Springfield, MO – Over 2,000 local individuals are now trained on how to properly identify and interact with a young adult experiencing mental health challenges.
But, health experts like Chris Davis of Community Partnership, said the work isn’t done yet.
“It’s important that we don’t let those young people kind of live in silence,” said Davis. “Having just those open honest questions with a young person, How are you doing? If you ever need to talk I’m here for you, can be helpful.”
Davis recommends for parents to not wait until a tragedy occurs to develop an open line of communication with ther child.
Instead, Davis encourages parents to use news stories as a means of discussion to add to your everyday conversations.
“Using those opportunities as opportunities to discuss with a child. And just making that part of the normal conversations that we have with our young people,” said Davis.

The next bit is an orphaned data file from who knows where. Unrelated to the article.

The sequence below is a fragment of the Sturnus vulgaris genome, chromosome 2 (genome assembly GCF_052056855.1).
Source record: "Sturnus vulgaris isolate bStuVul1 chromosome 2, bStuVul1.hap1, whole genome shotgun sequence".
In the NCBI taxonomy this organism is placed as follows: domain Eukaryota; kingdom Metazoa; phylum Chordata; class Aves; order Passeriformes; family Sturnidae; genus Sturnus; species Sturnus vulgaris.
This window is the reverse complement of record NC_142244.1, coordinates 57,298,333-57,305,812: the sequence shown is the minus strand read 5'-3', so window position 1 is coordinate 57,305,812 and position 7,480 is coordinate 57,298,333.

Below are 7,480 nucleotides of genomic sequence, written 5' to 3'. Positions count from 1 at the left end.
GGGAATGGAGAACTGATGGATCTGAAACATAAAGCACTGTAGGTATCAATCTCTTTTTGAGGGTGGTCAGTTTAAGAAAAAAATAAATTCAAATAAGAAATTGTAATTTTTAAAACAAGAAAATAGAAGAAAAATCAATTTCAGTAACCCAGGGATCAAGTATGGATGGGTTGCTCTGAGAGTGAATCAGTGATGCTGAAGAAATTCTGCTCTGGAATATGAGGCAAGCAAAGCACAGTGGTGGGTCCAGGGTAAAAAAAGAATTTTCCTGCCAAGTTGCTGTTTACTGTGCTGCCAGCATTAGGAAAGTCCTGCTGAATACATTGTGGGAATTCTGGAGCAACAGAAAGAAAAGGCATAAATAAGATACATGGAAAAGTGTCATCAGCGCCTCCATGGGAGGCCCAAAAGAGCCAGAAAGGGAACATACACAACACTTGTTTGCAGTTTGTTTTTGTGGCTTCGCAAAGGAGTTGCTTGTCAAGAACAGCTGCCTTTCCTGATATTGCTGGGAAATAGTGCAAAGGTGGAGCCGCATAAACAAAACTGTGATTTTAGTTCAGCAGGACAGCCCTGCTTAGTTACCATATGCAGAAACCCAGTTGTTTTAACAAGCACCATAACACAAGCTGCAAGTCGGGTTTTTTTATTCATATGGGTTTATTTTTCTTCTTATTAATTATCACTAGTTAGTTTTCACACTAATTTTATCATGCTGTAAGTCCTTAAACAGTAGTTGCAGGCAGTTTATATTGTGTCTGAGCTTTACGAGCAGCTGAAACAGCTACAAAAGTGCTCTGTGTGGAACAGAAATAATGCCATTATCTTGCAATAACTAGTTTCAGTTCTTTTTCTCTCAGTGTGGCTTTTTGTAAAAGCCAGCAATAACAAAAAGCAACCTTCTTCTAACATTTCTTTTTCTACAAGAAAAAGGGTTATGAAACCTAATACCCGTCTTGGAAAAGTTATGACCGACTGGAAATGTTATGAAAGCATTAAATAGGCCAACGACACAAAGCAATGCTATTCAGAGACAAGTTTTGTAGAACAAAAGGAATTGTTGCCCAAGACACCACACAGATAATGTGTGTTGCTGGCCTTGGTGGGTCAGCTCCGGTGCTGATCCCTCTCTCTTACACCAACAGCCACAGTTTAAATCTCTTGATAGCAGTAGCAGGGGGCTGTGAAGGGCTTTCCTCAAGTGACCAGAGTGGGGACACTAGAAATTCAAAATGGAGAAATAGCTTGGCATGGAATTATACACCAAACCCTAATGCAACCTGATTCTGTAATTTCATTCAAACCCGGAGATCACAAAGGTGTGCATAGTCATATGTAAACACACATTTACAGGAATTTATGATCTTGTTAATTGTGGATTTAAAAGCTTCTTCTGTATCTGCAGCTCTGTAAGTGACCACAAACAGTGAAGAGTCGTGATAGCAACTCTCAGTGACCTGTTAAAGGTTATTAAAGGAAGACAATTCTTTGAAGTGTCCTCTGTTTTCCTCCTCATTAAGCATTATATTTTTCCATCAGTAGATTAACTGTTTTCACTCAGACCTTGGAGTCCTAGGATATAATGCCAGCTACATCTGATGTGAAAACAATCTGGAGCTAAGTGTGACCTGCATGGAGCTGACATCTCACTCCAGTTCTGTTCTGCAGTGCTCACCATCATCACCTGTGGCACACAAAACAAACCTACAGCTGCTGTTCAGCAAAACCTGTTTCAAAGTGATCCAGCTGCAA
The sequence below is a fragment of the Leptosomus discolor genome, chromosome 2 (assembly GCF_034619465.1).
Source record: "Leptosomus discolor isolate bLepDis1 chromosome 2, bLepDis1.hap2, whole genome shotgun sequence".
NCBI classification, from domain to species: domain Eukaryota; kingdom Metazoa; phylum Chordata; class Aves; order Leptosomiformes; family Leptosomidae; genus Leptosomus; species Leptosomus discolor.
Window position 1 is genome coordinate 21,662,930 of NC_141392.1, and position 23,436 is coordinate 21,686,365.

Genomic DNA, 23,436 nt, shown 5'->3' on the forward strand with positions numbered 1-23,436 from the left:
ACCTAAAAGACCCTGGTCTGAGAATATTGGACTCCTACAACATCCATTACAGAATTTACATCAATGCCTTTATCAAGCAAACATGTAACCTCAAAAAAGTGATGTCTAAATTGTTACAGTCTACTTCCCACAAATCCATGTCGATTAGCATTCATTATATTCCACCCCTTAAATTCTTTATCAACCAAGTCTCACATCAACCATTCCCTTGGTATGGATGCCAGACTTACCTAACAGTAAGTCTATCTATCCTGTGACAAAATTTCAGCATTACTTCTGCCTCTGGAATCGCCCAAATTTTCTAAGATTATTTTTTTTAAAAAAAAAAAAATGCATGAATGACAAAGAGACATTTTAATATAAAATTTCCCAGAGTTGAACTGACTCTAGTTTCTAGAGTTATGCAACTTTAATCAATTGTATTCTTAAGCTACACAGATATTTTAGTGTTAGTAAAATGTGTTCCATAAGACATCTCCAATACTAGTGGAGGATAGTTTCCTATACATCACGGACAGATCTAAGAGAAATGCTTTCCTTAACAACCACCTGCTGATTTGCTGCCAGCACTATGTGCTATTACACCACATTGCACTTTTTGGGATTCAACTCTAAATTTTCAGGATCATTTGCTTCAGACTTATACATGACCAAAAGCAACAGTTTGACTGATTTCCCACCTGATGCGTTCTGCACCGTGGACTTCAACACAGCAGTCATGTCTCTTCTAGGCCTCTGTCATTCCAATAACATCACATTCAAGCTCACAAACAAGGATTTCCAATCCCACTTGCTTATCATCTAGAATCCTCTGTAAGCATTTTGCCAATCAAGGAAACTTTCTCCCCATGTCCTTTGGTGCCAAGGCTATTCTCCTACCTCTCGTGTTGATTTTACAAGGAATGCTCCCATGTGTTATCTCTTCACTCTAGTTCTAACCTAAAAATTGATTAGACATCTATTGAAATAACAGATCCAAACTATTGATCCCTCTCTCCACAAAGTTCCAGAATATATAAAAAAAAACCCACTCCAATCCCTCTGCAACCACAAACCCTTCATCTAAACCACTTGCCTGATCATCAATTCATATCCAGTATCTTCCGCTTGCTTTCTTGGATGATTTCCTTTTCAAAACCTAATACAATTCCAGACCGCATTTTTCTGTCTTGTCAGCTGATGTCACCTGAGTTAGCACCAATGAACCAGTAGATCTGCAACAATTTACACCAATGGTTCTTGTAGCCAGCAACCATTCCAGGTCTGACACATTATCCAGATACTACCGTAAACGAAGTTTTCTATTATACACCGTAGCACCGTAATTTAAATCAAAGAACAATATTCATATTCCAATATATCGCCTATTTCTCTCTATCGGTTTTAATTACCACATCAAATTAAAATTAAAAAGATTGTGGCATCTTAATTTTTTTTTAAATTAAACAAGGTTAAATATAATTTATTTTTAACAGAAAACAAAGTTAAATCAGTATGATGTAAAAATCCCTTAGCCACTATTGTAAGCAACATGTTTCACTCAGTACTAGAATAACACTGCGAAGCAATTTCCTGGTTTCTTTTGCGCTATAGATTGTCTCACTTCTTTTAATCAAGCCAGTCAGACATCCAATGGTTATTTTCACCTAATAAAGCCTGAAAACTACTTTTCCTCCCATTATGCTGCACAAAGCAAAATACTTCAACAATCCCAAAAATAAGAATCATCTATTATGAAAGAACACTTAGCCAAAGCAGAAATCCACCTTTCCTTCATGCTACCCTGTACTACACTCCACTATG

Davis and his team offer a Youth Mental Health First Aid as a way to help parents.
The eight-hour-course introduces participants to unique risk factors and warning signs of mental health problems in adolescents — and how to help a youth in crisis.
Davis said the feedback he receives from the training is overwhelmingly positive.
“A young person shared that the next morning they were planning on attempting suicide and because of the intervention, were able to get assistance and is doing great now,” said Davis.
Lost and Found Grief Center, a partner with Community Partnership, also works with individuals as they navigate the grief process.
“Grief is hard it takes longer than you think it’s gonna take, it’s not neat and tidy and it hurts a lot, but it’s important to know that you are not alone,” said Jeanene Gerhardt, Program Coordinator for Lost and Found Grief Center.
According to the U.S. Department of Health and Human Services, suicide is the second leading cause of death for 15- to 24-year-olds.